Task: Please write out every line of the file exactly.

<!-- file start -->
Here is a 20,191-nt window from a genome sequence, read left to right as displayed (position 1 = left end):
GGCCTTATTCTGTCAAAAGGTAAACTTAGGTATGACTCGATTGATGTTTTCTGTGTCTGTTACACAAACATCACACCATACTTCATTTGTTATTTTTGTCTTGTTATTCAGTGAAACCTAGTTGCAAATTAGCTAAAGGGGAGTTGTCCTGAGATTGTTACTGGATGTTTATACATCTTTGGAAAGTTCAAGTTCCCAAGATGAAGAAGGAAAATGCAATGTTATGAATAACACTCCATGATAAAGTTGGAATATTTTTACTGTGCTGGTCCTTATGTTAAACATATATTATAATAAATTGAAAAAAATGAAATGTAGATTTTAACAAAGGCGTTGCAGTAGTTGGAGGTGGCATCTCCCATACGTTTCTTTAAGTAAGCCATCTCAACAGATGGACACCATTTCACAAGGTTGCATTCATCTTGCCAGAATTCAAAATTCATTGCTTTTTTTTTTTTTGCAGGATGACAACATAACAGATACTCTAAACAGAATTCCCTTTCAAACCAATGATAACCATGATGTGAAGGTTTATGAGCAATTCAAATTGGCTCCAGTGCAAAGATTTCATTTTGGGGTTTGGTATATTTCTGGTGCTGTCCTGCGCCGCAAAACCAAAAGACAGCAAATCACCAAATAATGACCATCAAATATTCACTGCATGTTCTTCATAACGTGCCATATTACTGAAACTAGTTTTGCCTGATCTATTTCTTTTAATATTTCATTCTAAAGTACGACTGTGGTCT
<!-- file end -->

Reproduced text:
Here is a 20,191-nt window from a genome sequence, read left to right as displayed (position 1 = left end):
GGCCTTATTCTGTCAAAAGGTAAACTTAGGTATGACTCGATTGATGTTTTCTGTGTCTGTTACACAAACATCACACCATACTTCATTTGTTATTTTTGTCTTGTTATTCAGTGAAACCTAGTTGCAAATTAGCTAAAGGGGAGTTGTCCTGAGATTGTTACTGGATGTTTATACATCTTTGGAAAGTTCAAGTTCCCAAGATGAAGAAGGAAAATGCAATGTTATGAATAACACTCCATGATAAAGTTGGAATATTTTTACTGTGCTGGTCCTTATGTTAAACATATATTATAATAAATTGAAAAAAATGAAATGTAGATTTTAACAAAGGCGTTGCAGTAGTTGGAGGTGGCATCTCCCATACGTTTCTTTAAGTAAGCCATCTCAACAGATGGACACCATTTCACAAGGTTGCATTCATCTTGCCAGAATTCAAAATTCATTGCTTTTTTTTTTTTTGCAGGATGACAACATAACAGATACTCTAAACAGAATTCCCTTTCAAACCAATGATAACCATGATGTGAAGGTTTATGAGCAATTCAAATTGGCTCCAGTGCAAAGATTTCATTTTGGGGTTTGGTATATTTCTGGTGCTGTCCTGCGCCGCAAAACCAAAAGACAGCAAATCACCAAATAATGACCATCAAATATTCACTGCATGTTCTTCATAACGTGCCATATTACTGAAACTAGTTTTGCCTGATCTATTTCTTTTAATATTTCATTCTAAAGTACGACTGTGGTCT